Coming into the role of parent has caused me to reevaluate my own role in society. No longer am I any of the things I was before I became a father. I no longer possess the same kind of freedom I possessed hitherto. (A similar but far less drastic transition comes with marriage, I might add.)
As a child I moved around a great deal. The pursuit of higher education and then employment and then the right house in the right neighborhood dragged my father and our family from city to city and then neighborhood to neighborhood most of my childhood. All of it, really. This meant that I was continually changing schools – I attended a new school between kindergarten and first grade; then third to fourth to fifth to sixth to seventh grade – each year a new school (and half the year home-schooled in fourth grade). Then on to high school in ninth. My school to grade ratio was far too high.
This has really forcefully influenced my thoughts on localism and community and education, and has helped me to form an affinity for much of the front porcher movement, as well as place a check on my own ambition (and perhaps it has influenced my more mercurial side as well). Unlike the professors over at FPR, I doubt very much that I will ever move from this place to attain a higher degree – even though I often feel compelled to, or at least to talk about it – then move again to find a job, all the while dragging about my family. I doubt I will ever write about “losing my sense of place” as though it were something I didn’t myself choose to abandon. Perhaps I would make different choices if I not had a child, or had my own childhood been one “rooted” in place and family, instead of nomadic and academic, had I remained ignorant of the turmoil such a lifestyle requires.
In any case, all these cultural and political veins seem to hold some kernel of truth or other, some direction worth pursuing, but none of them holds a monopoly on the truth.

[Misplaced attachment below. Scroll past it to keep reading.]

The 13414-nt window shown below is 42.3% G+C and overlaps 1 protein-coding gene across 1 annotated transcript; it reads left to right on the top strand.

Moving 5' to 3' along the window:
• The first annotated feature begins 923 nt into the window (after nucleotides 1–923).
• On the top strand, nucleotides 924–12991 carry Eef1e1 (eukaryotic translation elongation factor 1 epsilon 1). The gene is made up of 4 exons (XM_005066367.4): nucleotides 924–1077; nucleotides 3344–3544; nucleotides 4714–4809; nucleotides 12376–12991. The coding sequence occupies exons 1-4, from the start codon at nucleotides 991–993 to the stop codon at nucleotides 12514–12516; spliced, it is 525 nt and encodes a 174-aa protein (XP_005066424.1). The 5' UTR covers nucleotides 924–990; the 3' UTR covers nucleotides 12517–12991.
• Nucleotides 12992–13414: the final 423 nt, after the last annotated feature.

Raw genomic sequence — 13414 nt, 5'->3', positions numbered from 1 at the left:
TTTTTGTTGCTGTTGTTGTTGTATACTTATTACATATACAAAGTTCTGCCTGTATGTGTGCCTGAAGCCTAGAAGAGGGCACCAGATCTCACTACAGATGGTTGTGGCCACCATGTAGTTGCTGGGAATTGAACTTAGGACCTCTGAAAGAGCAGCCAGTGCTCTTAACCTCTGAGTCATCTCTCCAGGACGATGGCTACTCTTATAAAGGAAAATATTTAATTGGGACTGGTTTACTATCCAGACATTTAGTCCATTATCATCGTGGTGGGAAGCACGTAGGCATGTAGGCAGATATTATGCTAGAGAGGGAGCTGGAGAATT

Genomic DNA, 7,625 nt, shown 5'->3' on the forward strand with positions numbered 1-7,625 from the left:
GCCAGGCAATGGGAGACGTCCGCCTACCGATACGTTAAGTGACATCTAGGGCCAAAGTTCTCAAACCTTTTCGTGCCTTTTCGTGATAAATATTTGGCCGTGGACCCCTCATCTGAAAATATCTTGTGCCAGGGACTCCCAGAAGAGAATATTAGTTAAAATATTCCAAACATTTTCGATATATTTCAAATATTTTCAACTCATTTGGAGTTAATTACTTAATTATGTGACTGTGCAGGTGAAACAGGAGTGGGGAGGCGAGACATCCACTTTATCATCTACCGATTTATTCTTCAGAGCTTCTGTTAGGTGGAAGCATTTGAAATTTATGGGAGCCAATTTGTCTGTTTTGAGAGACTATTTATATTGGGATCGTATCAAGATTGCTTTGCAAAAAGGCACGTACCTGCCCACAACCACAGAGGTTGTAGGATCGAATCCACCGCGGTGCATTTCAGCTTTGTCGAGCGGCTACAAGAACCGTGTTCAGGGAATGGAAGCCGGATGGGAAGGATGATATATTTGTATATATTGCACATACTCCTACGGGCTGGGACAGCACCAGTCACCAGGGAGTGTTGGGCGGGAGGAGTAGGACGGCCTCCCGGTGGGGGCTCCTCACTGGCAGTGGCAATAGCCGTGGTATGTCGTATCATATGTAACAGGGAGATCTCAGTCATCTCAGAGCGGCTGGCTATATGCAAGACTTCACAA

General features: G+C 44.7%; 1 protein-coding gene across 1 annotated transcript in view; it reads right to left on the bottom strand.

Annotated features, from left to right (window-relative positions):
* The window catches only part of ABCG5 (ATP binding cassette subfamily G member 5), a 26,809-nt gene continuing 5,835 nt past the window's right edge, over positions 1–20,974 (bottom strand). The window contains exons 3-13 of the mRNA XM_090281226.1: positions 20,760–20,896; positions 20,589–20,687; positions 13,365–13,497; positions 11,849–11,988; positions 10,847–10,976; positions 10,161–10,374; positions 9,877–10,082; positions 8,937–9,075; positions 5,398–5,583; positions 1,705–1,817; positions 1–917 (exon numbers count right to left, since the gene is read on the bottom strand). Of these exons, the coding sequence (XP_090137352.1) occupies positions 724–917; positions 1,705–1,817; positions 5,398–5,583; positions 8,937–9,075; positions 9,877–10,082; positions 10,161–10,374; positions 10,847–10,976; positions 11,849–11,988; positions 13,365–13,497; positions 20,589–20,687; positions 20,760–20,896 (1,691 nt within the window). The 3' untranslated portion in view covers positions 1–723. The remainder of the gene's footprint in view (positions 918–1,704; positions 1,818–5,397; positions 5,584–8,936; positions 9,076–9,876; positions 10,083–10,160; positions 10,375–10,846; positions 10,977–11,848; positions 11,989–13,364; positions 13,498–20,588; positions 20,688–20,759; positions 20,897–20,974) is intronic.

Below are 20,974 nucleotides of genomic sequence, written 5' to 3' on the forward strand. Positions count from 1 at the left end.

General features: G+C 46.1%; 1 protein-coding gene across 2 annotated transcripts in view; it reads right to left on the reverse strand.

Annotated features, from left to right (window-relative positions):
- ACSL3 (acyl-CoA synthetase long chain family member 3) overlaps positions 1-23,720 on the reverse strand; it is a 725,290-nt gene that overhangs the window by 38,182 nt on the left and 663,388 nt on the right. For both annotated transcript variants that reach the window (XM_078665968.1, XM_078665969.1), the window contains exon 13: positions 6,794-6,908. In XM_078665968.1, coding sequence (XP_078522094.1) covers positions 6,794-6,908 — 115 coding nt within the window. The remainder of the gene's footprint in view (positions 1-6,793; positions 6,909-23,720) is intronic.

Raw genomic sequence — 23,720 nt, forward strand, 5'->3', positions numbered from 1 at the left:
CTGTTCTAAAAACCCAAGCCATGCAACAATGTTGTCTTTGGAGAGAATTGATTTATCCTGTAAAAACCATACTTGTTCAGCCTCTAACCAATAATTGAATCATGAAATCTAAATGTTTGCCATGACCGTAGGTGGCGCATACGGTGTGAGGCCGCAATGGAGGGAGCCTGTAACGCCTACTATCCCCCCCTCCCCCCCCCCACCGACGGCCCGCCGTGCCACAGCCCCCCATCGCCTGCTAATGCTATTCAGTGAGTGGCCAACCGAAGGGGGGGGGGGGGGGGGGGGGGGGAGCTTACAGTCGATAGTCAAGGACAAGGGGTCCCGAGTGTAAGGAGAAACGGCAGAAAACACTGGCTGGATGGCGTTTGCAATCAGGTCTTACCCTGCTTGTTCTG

I consider my own blogging to be that of a student rather than a teacher; my own opining to never be something to be taken as set in stone, but rather as a fleshing out of thoughts and ideas – even when I come across as very certain, very possessed of the truth. I rush in, like a fool, and later I go shuffling out, chastened for my enthusiasm. I haven’t settled on answers yet, only a plethora of good and bad ideas.
Politics is simply a way to traverse culture, a language by which we discuss its vagaries. Ideology is a shabby explanation of how we speak that language, and sometimes a clue as to why we’ve chosen one argument over another. I’m content being “ideologically dexterous” because I can’t really see another, better course. To describe myself as a “left conservative” or a “progressive conservative” or a moderate or whatever – it’s all weak tea. Ideology itself seems doomed to extremism or close-mindedness. And yet, because we have no better way to navigate our discourse or to play for power or to make decisions or to speak our minds and get our points across, or to be changed by the arguments of others, because we are bound to our culture by the process that is politics, we have little choice. We have only so many languages to speak.